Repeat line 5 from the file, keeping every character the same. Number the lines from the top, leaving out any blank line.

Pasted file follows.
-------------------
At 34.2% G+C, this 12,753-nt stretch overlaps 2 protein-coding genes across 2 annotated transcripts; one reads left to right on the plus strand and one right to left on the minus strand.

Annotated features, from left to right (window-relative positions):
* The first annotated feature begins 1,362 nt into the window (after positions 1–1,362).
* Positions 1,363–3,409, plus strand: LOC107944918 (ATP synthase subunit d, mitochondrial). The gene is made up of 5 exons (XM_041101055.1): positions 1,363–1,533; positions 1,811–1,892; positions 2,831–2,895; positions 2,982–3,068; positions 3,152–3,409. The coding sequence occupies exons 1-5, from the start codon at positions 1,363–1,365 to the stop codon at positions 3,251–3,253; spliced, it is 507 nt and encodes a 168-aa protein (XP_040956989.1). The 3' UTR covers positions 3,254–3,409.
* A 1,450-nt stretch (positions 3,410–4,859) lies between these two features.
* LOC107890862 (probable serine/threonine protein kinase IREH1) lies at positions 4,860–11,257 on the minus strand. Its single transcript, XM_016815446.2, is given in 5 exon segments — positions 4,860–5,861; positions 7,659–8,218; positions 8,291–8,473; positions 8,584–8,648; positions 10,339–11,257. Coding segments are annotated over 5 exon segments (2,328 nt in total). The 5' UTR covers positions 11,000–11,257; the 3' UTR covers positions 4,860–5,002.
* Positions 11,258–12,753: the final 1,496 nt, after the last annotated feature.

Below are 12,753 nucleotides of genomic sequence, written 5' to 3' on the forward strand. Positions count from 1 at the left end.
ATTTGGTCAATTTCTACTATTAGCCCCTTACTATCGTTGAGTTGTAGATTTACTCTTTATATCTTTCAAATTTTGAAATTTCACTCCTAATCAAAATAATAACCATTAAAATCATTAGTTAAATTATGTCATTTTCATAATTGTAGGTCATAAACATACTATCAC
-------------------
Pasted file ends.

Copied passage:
* A 1,450-nt stretch (positions 3,410–4,859) lies between these two features.